25 June 2015

A Proper Cuppa

Man & child drinking tea, maybe by Ricahrd Collins (England, died 1732) Col Willbg
Man and Child Drinking Tea, attributed to Richard Collins (died 1732)

Elizabeth Bothem & Sons Tea Rooms, Whitby, England, a classic setting.

The recent pilgrimage to the ancestral homeland was, of course, delightful & invigorating on many levels. But it was a shock to see the extent of change on a number of subjects since just five years before. Some better (the slow food movement has swept the restaurant world there, British cuisine is no longer a joke), some worse. And this is about some worse... Should you think Mr. Fuzzy is making a mountain from a mole hill, consider that a tax on tea sparked the Boston Tea Party, leading to the American Revolution. You had better believe the Founding Fathers took tea seriously.
Teapot - Paul Revere, Jr., 1760–65 Overall: 14.9cm (5 7/8in.) Silvereapot, MFA Boston Paul Revere, Jr., 1760–65, Silver
 Teapot by Paul Revere, c. 1760-65

Most readers will know Mr. Fuzzy well and realize that he suffers from one serious addiction: tea, especially hot tea (yes, I drink hot tea at breakfast all year). Tea is a very important facet of life at Stratheden Farms and Mr. Fuzzy might be accused of resembling a tea snob at times. Nolo contendere.

B&B owner Rodney (Kelso, Scotland) about to gift his tea cozy
It came as a severe shock to see the change in British tea habits in just a few short years. Most surprisingly, tea bags have replaced loose tea in all but the best venues, a shame because it limits variety so severely and almost certainly changes the character of the brew. Because tea is now commonly brewed a cup at a time rather than in a pot, tea cozys have all but disappeared from the British landscape. Mr. Fuzzy futilely sought to purchase a new tea cozy but none were to be found despite a motivated search in both Scotland in England. In the end, one of the finest B&B hosts in existence gave Mr. Fuzzy one of his, bless his heart. Thank you, Rodney.

The BBC recently aired this video about contemporary British tea drinking; your humble correspondent was apoplectic that a tea bag was used rather than loose tea. The end of western civilization is bound to be near.

A setting at The Old Rectory, Callander, Scotland.

With the exception of one modest restaurant in rural Scotland, the only proper teas were to be found in dedicated tea rooms. It is especially offensive to see tea served in a thin stainless steel pot (the same as is used in the U.S.A.) which holds only one cup and a fraction, cools far too quickly and imparts taste to that golden liquor that nature never intended.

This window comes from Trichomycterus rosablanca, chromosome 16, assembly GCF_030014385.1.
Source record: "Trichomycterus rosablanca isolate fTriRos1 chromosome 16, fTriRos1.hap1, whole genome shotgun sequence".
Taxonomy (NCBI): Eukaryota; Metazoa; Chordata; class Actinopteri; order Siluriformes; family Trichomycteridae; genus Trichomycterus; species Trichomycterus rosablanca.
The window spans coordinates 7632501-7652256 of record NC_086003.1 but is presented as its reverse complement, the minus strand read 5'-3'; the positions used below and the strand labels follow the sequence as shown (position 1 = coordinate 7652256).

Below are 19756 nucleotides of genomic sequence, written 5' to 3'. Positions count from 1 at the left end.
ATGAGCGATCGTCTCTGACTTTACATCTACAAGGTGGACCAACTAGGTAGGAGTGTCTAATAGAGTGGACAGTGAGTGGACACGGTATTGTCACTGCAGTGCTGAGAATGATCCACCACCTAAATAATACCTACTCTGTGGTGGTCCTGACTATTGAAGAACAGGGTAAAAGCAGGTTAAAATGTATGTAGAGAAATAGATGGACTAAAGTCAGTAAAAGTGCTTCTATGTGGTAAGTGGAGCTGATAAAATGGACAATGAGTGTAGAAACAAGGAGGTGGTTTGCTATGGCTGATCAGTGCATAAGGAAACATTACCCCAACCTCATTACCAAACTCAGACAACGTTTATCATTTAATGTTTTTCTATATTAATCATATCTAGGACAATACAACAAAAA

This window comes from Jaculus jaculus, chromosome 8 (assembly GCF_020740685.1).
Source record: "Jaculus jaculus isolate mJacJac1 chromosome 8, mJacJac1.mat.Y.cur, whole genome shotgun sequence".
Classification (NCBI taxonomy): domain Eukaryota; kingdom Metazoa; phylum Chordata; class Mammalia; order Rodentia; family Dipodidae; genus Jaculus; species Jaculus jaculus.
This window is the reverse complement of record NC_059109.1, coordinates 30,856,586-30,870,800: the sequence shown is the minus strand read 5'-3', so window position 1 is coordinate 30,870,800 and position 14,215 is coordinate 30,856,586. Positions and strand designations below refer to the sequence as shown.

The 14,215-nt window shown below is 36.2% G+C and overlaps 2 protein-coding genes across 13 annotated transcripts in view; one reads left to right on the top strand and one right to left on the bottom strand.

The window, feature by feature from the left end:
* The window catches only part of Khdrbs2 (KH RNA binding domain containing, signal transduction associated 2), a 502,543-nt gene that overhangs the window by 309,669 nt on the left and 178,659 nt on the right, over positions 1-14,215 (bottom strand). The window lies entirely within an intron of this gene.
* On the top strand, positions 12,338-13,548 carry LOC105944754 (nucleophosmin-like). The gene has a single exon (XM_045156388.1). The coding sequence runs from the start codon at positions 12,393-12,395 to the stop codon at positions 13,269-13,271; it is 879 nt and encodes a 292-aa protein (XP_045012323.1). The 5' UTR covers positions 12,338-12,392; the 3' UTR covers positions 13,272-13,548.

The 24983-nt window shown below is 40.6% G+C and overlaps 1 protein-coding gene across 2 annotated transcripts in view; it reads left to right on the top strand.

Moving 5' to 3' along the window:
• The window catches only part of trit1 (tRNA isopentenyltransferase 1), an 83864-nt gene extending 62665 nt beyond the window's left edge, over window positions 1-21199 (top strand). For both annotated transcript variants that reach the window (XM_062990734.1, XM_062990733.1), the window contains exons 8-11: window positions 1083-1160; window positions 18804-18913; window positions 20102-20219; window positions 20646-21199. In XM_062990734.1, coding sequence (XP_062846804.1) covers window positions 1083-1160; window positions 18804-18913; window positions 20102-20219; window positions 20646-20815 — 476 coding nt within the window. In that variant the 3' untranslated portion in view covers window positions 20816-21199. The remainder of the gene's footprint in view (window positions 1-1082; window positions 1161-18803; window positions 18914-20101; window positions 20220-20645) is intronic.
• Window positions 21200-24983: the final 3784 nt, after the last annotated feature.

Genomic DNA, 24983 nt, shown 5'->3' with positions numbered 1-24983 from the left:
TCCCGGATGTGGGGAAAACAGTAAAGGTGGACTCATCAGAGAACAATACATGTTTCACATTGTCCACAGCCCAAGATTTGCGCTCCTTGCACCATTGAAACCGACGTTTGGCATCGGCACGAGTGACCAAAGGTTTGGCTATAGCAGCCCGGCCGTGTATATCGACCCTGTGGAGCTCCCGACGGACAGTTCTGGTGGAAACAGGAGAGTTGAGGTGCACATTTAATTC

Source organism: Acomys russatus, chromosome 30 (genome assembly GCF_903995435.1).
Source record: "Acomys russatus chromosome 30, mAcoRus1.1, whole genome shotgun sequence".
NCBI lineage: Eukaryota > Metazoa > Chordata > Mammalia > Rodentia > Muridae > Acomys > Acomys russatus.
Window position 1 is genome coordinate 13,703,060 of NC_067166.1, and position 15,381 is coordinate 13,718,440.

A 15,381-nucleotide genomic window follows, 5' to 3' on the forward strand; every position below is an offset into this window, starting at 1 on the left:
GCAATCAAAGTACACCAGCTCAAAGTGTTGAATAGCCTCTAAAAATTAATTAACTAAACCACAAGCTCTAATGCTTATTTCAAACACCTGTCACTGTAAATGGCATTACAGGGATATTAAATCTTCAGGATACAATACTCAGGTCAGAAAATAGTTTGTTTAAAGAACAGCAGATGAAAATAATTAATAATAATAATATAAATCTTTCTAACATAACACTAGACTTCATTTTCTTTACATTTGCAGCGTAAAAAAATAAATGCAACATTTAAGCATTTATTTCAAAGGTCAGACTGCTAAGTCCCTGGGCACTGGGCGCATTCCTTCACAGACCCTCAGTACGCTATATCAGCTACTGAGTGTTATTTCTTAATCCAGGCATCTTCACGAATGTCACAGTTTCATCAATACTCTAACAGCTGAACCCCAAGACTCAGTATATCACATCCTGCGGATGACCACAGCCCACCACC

A proper tea service consists of:
1. tea pot
2. tea kettle
        to heat water, perhaps mounted on a stand with a self contained heat source
3. hot water pot
        to dilute tea which has gained too much strength in brewing
4. strainer
        to filter out the tea leaves
5. sugar bowl(s)
        two: one with demerara and one with white sugar
6. waste bowl
        to receive the tea leaves removed by the strainer
7. milk pitcher
8. tea spoon
        to stir the tea in the cup to admix the milk and/or dissolve the sugar
9.  a tea cozy
        in winter or in a chilly or drafty room, an insulated cover placed over the pot to aid in heat retention
and ideally, a tea caddy or tea chest and all placed on a correct tea table.

The process of making tea:
1. Pre-warm the tea pot by swishing a cup or so of warm water around in it. This warms the pot and prevents it from draining the heat from the tea as quickly, and, if the pot is very old, or cheaply made, this step may prevent the glaze from crazing due to thermal shock.
2. Bring cold water to a boil then pour over tea leave. For every type of tea n your tea chest, determine an optimal brewing time and measure it carefully.
3. At the optimal brewing period pour the liquor through a tea strainer to capture the loose leaves as you fill the cups.
Sterling silver tea strainer
 4. Add milk to taste if it is a variety of tea amenable to the addition. Whether Brits add milk before or after pouring the tea into the cup is largely a matter of social class purchasing power dating into the Georgian reign and extending into the 1950s. The wealthy could purchase pots of higher quality and unlikely to craze due to the sudden heating. Paste and low fire pots owned by everyone else would craze easily so, theoretically, adding cold milk to the cup lowers the temperature of the tea immediately, minimizing the problem.
5. Add a sugar, demerara cubes or white sugar (granular or in cubes) to taste. Demerara sugar is not just different in appearance but most importantly, in flavour. Note the demerara cube on the saucer as served at The Old Rectory.

V & A   Staffordshire tea pot c 1775
Staffordshire tea pot circa 1775
   Tea is the earthly embodiment of grace, manners, conviviality, cornerstones of a civil society.

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